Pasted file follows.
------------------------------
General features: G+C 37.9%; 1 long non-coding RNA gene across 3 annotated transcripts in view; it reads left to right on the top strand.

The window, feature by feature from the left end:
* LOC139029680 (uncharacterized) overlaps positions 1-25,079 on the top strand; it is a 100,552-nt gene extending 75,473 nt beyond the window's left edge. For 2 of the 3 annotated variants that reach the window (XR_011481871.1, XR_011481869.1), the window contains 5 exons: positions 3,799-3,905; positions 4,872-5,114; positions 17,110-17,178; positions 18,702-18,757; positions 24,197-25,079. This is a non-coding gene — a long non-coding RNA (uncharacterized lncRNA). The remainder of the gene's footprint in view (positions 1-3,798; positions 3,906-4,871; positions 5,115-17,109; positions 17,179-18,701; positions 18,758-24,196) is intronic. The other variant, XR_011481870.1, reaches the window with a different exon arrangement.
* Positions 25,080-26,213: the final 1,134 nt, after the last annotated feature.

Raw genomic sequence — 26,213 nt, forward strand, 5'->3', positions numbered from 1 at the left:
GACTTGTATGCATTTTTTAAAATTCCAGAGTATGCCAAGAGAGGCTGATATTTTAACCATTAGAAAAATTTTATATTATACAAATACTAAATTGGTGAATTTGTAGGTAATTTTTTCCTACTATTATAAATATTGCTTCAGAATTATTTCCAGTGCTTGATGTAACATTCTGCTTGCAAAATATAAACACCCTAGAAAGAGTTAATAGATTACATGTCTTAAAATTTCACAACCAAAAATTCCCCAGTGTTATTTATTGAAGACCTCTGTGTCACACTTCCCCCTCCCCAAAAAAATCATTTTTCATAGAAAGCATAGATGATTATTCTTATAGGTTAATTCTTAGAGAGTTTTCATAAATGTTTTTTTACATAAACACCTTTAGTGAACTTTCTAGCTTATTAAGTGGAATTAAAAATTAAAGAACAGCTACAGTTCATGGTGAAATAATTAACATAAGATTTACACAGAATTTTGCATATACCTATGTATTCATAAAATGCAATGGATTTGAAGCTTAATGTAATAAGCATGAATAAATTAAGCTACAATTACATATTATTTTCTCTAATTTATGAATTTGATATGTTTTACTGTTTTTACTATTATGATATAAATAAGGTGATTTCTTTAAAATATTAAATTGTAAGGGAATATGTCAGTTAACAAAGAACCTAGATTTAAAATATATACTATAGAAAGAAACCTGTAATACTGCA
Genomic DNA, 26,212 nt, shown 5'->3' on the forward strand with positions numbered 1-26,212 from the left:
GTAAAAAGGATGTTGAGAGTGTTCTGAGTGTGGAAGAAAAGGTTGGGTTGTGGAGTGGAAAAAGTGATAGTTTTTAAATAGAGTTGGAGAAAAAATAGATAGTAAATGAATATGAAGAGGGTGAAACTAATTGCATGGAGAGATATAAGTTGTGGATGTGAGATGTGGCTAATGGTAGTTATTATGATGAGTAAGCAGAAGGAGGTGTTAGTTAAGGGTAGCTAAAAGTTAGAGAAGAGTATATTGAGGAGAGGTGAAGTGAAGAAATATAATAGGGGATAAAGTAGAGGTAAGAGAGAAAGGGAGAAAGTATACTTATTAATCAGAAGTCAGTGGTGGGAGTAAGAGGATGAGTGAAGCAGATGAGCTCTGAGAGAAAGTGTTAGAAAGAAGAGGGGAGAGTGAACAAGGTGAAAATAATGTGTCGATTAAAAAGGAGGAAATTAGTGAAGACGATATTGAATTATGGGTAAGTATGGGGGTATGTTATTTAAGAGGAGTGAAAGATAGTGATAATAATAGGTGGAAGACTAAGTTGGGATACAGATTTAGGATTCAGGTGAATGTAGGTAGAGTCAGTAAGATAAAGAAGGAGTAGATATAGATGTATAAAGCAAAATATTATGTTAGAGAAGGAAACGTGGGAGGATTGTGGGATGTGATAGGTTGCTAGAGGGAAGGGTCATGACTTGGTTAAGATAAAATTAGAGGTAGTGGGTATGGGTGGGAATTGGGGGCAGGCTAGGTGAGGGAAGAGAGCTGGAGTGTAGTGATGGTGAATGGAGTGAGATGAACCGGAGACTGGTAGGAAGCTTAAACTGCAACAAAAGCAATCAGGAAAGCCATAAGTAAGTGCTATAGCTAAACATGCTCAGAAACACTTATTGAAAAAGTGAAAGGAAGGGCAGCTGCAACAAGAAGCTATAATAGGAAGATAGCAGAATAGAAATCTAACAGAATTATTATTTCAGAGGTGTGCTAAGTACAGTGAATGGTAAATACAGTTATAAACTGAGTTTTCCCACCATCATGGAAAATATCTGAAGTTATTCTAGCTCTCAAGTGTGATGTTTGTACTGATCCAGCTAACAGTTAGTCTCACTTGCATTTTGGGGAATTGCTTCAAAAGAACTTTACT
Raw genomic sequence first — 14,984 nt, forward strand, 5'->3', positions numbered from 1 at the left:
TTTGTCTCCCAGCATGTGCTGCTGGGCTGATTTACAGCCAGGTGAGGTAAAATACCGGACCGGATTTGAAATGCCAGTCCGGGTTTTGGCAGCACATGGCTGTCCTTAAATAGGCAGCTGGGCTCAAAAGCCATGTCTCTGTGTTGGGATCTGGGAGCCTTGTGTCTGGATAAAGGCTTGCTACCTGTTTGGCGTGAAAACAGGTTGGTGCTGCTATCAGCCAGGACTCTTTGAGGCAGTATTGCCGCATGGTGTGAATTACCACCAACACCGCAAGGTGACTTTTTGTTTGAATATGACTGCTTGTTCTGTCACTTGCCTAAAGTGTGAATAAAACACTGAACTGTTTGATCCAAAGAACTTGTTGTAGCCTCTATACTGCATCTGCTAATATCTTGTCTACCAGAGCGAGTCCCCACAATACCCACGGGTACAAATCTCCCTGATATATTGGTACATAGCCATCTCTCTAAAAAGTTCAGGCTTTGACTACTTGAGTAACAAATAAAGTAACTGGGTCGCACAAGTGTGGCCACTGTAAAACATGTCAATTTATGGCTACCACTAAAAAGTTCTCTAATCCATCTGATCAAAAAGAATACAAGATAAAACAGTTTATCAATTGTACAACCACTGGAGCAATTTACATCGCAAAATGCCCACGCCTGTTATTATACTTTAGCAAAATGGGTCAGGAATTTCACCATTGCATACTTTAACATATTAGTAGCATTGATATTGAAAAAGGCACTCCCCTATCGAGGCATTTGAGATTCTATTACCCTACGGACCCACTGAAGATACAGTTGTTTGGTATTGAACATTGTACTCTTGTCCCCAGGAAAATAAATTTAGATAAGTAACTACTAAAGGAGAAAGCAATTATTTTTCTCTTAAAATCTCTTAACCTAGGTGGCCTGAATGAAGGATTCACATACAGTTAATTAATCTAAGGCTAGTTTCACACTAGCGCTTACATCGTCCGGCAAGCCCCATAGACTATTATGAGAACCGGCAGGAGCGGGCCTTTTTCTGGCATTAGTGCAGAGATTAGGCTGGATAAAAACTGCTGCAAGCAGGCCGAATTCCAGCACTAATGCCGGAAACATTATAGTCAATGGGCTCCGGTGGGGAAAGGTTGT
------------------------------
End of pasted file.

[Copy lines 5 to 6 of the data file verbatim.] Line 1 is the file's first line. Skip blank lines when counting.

Raw genomic sequence — 26,213 nt, forward strand, 5'->3', positions numbered from 1 at the left:
GACTTGTATGCATTTTTTAAAATTCCAGAGTATGCCAAGAGAGGCTGATATTTTAACCATTAGAAAAATTTTATATTATACAAATACTAAATTGGTGAATTTGTAGGTAATTTTTTCCTACTATTATAAATATTGCTTCAGAATTATTTCCAGTGCTTGATGTAACATTCTGCTTGCAAAATATAAACACCCTAGAAAGAGTTAATAGATTACATGTCTTAAAATTTCACAACCAAAAATTCCCCAGTGTTATTTATTGAAGACCTCTGTGTCACACTTCCCCCTCCCCAAAAAAATCATTTTTCATAGAAAGCATAGATGATTATTCTTATAGGTTAATTCTTAGAGAGTTTTCATAAATGTTTTTTTACATAAACACCTTTAGTGAACTTTCTAGCTTATTAAGTGGAATTAAAAATTAAAGAACAGCTACAGTTCATGGTGAAATAATTAACATAAGATTTACACAGAATTTTGCATATACCTATGTATTCATAAAATGCAATGGATTTGAAGCTTAATGTAATAAGCATGAATAAATTAAGCTACAATTACATATTATTTTCTCTAATTTATGAATTTGATATGTTTTACTGTTTTTACTATTATGATATAAATAAGGTGATTTCTTTAAAATATTAAATTGTAAGGGAATATGTCAGTTAACAAAGAACCTAGATTTAAAATATATACTATAGAAAGAAACCTGTAATACTGCA